Sunday, April 24, 2011

Red Onions Anyone?

This weekend’s dyeing and weaving project was red onions and it met with mixed success.

The first batch, using cream of tartar and alum as mordent, worked great, but the second batch, using cream of tartar and tin chloride came out darker, but with the consistency of string. Perhaps I boiled it and felted it. Or maybe I put too much mordent in it. Anyway, my first experiment using tin for mordenting was not too successful. The onion skins are from a generous farmer at the Farmers’ Market.

Red OnionsRed Onions. Left: alum; right: tin chloride

Last weekend’s experiment using walnut shavings looks quite good. I did not pre-soak the shavings, from a Nakashimi-style table-to-be by The Artist, made from a very large walnut slab given to him. For next weekend, however, I have some shavings soaking and the sample should be much darker.

Walnut light


Weaving will have to wait a little; I’m trying to finish knitting a sweater or two.

The Artist is finishing up his work for the museum show and doing a poster for the group.

Saturday, April 2, 2011

Weaving Beets

Remember all that yarn that my cousin gave me?  Well, I’ve started to use it.

The photo below is the first batch of yarn that I dyed with natural ingredients, woven on a 4” square  hand loom that my husband made for me. 

So what did I dye it with? Red beet juice left over from cooking the beets. “Red?”, you say? Yes. Red. I used cream of tartar and alum as mordents, and it came out a creamy yellow. I was a little bit in a hurry to see the results, so I didn’t leave it in the pot too long.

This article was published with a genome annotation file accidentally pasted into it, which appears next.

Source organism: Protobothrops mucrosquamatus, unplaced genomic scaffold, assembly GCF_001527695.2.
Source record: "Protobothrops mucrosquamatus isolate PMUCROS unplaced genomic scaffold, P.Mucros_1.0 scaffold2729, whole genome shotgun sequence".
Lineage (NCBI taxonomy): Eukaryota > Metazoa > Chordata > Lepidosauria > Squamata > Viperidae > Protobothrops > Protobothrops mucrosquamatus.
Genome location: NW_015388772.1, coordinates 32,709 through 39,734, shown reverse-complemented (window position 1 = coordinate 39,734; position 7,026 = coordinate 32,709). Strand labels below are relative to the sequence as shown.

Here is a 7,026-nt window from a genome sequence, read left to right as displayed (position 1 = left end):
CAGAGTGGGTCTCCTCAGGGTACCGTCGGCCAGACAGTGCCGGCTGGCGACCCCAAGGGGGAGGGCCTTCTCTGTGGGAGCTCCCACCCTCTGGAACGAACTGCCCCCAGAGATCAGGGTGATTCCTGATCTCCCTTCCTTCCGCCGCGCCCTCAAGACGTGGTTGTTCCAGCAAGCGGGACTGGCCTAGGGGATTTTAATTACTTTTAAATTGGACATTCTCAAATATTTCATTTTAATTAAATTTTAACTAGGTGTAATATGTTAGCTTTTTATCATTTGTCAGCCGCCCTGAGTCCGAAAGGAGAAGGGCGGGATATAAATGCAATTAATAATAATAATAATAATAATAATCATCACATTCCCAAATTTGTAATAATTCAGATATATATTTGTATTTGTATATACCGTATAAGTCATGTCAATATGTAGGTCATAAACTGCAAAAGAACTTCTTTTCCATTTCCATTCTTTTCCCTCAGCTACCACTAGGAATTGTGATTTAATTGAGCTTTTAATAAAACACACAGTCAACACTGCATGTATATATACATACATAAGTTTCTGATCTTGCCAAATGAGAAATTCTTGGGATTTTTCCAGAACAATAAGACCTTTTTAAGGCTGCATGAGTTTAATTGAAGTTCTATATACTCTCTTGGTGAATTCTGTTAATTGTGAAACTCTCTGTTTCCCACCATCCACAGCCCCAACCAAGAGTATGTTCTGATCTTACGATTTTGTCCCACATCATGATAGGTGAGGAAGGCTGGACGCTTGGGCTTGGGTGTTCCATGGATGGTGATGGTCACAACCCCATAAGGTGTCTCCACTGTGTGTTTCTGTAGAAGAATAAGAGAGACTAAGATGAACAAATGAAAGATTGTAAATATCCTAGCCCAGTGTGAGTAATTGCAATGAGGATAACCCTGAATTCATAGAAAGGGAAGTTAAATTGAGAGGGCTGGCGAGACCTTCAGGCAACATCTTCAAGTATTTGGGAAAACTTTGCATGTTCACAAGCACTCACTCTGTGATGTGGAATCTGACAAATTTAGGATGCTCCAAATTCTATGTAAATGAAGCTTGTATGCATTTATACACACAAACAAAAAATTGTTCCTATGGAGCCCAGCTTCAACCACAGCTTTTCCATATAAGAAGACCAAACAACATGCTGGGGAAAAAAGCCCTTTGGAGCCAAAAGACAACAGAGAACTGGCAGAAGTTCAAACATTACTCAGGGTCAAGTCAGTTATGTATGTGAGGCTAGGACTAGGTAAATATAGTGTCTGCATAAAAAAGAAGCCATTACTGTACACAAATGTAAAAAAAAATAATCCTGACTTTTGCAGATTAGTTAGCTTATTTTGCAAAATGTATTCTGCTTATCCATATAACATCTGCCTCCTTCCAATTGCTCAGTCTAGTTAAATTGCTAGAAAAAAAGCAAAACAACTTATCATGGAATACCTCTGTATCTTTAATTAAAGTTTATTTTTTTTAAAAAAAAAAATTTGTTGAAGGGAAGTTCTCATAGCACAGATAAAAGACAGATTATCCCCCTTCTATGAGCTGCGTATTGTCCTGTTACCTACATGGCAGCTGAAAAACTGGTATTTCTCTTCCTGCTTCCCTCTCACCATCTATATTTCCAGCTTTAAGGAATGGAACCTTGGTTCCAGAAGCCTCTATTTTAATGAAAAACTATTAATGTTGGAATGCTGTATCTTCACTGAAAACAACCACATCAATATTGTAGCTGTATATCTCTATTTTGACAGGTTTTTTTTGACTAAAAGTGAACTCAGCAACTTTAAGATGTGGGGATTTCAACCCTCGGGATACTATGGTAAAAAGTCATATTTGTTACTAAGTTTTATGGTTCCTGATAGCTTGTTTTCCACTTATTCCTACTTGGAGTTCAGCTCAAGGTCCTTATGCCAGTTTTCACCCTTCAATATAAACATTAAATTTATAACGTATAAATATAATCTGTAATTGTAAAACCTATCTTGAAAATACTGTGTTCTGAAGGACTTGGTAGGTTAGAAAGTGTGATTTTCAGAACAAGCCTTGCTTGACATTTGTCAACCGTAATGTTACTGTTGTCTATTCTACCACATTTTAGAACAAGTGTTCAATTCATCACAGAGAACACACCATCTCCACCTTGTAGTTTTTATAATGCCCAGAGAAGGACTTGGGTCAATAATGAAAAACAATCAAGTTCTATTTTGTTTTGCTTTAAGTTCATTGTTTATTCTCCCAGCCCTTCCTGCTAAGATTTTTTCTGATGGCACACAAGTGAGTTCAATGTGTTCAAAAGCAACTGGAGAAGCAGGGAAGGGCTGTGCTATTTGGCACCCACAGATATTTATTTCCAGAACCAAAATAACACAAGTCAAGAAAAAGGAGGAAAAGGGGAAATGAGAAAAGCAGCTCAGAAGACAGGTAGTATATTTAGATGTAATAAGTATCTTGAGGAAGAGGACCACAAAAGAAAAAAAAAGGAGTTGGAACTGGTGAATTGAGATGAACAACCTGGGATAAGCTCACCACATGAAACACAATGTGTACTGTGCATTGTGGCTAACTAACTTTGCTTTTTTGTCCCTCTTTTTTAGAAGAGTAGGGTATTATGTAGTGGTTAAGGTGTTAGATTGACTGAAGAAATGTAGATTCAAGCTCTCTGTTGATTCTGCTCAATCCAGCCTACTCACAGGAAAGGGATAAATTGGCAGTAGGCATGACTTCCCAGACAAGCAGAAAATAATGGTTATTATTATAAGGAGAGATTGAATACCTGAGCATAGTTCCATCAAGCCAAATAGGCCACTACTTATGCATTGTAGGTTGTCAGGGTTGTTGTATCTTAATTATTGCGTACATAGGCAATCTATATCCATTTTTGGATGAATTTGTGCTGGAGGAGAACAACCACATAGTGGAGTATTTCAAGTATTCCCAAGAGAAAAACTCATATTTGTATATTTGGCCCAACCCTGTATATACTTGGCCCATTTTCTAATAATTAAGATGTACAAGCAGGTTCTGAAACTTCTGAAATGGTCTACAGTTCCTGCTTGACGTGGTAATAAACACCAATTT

Weaving Beets 72

I plan to do a series of these weavings. I will use the yarn that my cousin spun from sheep that she raised. I understand that Lincoln is very good for weaving, so I will probably use that. It comes from sheep that look like they have dreadlocks and is rather coarse. Keeping with the natural, hand made look, I will dye the yarn with various fruits, vegetables and spices from my garden or the farmer’s market or my cupboard. I plan to do these in very small batches, hopefully one a weekend. It should keep me busy all summer!

I already have carrot tops in the a pot and plan to do beet greens, red onion skins and red cabbage soon.

And The Artist? His joiner motor died. He’s using some wood that was given to him to make a Nakashimi-style table, a style he’s never done before. I’m very excited about it. He’s also finishing up his pieces for the MAH show.

By the way, the Big Creek Pottery retrospective currently at the Museum of Art and History is fantastic.